The Federal Government, says population growth and effects of climate change are some the factors causing shortage of supply of potable water.
The Minister of Water Resources, Mr Suleiman Adamu, said this at a symposium to commemorate the 2018 World Water Day in Abuja.
According to him, in spite of the accomplishments and enormous opportunities such as abundant freshwater, favourable weather, substantial human capacity available in the water sector, a lot of work still needed to be done.
He said it was saddening to note that the current national access to water supply stood at 57 per cent, millions of Nigerians, especially in rural areas are still without access to improved drinking water sources.
‘‘The provision of water infrastructure is capital intensive, hence the need for a concerted effort by all stakeholders to overcome the challenges in the water sector.
‘‘Statistics have shown over the years that with the rapid increase in population growth, access to clean drinking water and sanitation steadily declines.
‘‘A lot of factors contribute to the water crises, such as climate change, poor management and a lot more, the most incriminating is the neglect of our ecosystem.
‘‘This has resulted in environmental damages such as floods, droughts, water pollution among others.
‘‘A worrying challenge is the declining percentage of Nigerians that are getting that water supply through piped networks, from 31 percent in 1990 to less than 7 percent in 2017.’’
Adamu, represented by the Permanent Secretary, Dr Musa Ibrahim, said the result had shown that the remaining 93 per cent of Nigerians got water from other sources.
He said it was evident in the drilling of boreholes with resultant consequences on the environment in urban areas and fetching of unclean water from streams and rivers in rural areas.
The minister restated the Federal Government’s commitment towards formulating and implementing policies and programmes that will enable sustainable access to safe and sufficient water for all Nigerians.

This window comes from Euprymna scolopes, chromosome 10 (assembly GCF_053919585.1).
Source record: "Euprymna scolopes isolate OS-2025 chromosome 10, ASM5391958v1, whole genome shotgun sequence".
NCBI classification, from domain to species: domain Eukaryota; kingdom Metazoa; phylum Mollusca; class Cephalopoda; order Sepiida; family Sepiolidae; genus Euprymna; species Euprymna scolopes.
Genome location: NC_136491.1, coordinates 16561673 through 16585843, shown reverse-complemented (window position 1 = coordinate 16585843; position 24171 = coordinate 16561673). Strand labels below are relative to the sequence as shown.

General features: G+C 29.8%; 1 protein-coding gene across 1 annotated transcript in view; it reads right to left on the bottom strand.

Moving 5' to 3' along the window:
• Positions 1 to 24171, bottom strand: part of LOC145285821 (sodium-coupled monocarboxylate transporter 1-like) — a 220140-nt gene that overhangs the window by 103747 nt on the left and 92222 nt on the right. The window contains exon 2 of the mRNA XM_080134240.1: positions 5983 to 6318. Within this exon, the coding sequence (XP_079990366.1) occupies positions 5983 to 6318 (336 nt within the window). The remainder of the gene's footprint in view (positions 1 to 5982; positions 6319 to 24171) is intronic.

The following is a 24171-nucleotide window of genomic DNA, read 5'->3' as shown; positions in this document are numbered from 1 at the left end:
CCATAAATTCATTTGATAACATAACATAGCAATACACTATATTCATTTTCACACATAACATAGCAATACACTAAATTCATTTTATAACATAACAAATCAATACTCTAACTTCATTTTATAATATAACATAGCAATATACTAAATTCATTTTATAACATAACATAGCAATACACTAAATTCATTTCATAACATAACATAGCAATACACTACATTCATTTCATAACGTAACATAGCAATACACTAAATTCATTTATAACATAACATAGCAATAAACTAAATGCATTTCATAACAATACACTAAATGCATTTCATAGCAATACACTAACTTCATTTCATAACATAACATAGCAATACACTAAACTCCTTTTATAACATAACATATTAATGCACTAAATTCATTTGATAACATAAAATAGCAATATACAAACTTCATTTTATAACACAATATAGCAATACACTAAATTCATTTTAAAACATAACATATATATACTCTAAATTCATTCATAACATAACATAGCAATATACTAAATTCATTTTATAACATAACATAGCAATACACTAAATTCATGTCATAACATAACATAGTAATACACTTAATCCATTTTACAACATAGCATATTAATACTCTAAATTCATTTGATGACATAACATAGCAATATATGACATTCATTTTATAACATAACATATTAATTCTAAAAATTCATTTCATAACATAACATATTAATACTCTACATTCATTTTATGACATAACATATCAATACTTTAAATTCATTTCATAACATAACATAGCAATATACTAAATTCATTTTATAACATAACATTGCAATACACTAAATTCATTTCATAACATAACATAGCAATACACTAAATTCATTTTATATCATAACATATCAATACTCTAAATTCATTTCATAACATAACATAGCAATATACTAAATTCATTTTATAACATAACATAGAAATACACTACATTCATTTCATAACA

Mr Simone Grego, UN Educational, Scientific and Cultural Organisation (UNESCO) Representative, said that drinking water resources was one of the major issues of the century globally.
Grego, quoting a UN World Water Development Report, said globally, 3.6 billion people live in potentially water-scarce areas, saying this figure could rise to 5 billion by 2050, if nothing was done.
According to him, 80 per cent of waste water returns to the ecosystem without being treated, saying this development was leading to degradation of the ecosystems causing ecological imbalances and water scarcity.
Grego called for urgent solutions that would protect, manage and restore natural ecosystems that would respond to the human and ecological challenges being faced.
‘‘Planting new forests, reconnecting rivers to flood plains and restoring wetlands are solutions that will address contemporary water management issues,’’ he said.
He pledged the commitment of UNESCO to support government’s transition to green economies and in programmes to implement better integrated water policies.
Dr Chichi Okoye, WaterAid Country Director, said the SDG 6 commits the world to ensure that everyone has safe water by 2030, saying protecting the natural environment and reducing water pollution was imperative.
She urged the Federal Government to prioritise water and sanitation by improving budget allocations to the sector.
‘‘The dire situation needs the highest level of government’s attention, especially in delivering water for the poorest and most marginalised people.
‘‘In addition to financing, we need an integrated approach to solving the water crises where water, sanitation and hygiene needs are integrated into health, education, nutrition and gender equality.
‘‘Without water, none of the UN Global Goals can be met,’’ she said.
News Agency of Nigeria reports that World Water Day is celebrated on March 22 annually to focus attention on the importance of water to mankind.
The theme for World Water Day 2018 is: ‘Nature for Water’ – exploring nature-based solutions to the water challenges we face in the 21st century.